The hardship experienced by Nigerians has been manifested in an act of digging contraband chicken from the ground.
Some Nigerians have been captured in the act of digging contraband chicken from a dumpsite in a hope to resell for Easter.
The edibles were reportedly seized from smugglers by the Nigeria Customs Service (NCS), according to a report on Nairaland. A video depicting this was shared on Facebook on Sunday, March 25, 2018, by the New Nigerian Order.
A group of people were seen scampering on a mass of bare ground in a bid to get their share of ‘free chicken’.
“Be careful of any frozen poultry this Easter- contraband frozen chicken was apparently buried at this spot- where people are digging up and reclaiming the dead buried chickens… presumably to wash refreeze and sell on.. so be careful,” the post reads.
The reaction brings to light the toils of Nigerians who are challenged by economic hardship as well as fuel scarcity.
Can Nigeria end a year without an intense fuel scarcity problem?
It has been a consistent cycle of depression for most Nigerians who have had to endure the hardship associated with fuel scarcity which has had them spending long hours at petrol filling stations.
Many view the situation the way one considers a season. This is because the limited availability of fuel and the struggle to get it has persistently occurred on an annual basis.
The effect of this has meant an intense traffic congestion especially in a city like Lagos where the amount of people living in it exceeds its mass.
An increase in the rate paid for bus fares is one of the adverse effects of the menace that has defined Nigeria yearly.
Commercial drivers have seen the scarcity as an avenue to exploit road commuters who are made to pay 75% higher than they normally would for the price of being conveyed around the metropolis.
It tells a story of a society losing its ability to show compassion to the plights of its members.
A quick drive around the commercial hub will offer a view of a large crowd awaiting the arrival of vehicles at various bus-stops. What will seem painful to most is the chance of getting late for a time-set appointment.
This is partly due to the delays commercial drivers have to experience while attempting to fill the fuel tank of their rides. It is more depressing on a Monday, known for recording the most commercial activities.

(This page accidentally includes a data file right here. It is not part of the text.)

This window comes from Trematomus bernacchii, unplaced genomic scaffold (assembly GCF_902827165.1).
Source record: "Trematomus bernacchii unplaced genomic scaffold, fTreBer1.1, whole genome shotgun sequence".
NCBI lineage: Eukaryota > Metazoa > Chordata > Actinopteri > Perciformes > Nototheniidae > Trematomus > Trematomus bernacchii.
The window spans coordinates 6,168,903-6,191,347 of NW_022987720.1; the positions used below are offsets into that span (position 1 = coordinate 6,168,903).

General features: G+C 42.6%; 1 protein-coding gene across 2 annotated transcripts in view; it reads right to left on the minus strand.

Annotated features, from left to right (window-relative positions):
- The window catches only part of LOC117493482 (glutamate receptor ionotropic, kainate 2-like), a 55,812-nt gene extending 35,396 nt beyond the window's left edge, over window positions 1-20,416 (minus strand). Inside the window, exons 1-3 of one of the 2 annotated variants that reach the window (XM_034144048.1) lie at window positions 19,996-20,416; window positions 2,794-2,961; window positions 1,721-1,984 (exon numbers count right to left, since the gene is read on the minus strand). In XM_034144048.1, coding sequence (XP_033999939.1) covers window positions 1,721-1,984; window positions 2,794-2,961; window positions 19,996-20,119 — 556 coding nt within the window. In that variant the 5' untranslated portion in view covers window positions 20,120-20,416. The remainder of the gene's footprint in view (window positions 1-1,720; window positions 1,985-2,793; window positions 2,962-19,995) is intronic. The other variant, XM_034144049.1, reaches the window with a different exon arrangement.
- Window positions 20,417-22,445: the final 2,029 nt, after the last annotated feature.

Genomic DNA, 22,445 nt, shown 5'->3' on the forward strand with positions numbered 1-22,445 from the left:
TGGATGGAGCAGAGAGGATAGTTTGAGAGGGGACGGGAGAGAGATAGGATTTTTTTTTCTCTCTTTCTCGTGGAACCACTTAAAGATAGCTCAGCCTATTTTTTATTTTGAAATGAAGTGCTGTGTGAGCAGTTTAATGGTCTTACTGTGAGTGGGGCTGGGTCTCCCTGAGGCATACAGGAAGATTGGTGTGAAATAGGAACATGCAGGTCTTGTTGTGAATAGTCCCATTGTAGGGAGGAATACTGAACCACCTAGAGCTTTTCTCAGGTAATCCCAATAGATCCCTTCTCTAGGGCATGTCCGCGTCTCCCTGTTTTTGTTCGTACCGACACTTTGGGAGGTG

As the Christmas holiday approaches, the energy has been quite low as the high cost of living constantly remain a thing of bother for residents.
The rush associated with the holiday shopping will soon grow to a higher degree thanks to the negative effects of the prolonged queue for fuel.
Just like the motorists who engage in the transportation business for the pay, traders responsible for the supply of goods will also see a need to raise the prices of their wares. “Things don cost,” they will have told you if questioned about the exorbitant rate of their goods.
The promised change offered as the campaign theme of the President Muhammadu Buhari-led administration has so far been a fantasy to a lot of Nigerians.
Has there been a change when the citizens of a country with vast petroleum resources have to suffer to get what is naturally available in their environment?
The focus of the government has hardly reflected an interest in the well-being of the masses who have had to toil harder than they are used to in a bid to acquire comfort.
Many have argued that former president Goodluck Ebele Jonathan offered much better prospects than the current occupant who is now bracing for re-election.
His self-righteous persona doesn’t seem to benefit the populace.
Two years into the seat of power, the idea of his change agenda has not been served and the citizens have grown justifiably impatient of the endless wait.
They will rather he puts a stop to many of the issues plaguing the society as opposed to making promises. So far, this has not improved their livelihood nor ended the long queues at the petrol stations. So basically, what has changed?
A country like Ghana which is now a center of attraction in the region of West Africa has proved that it is not hard to actually have good governance.
It only takes resolve by leaders in power. This begs the question – when will Nigerian politicians find their lost compass? Their current exploits have often made them appear to be like a group of people with no direction.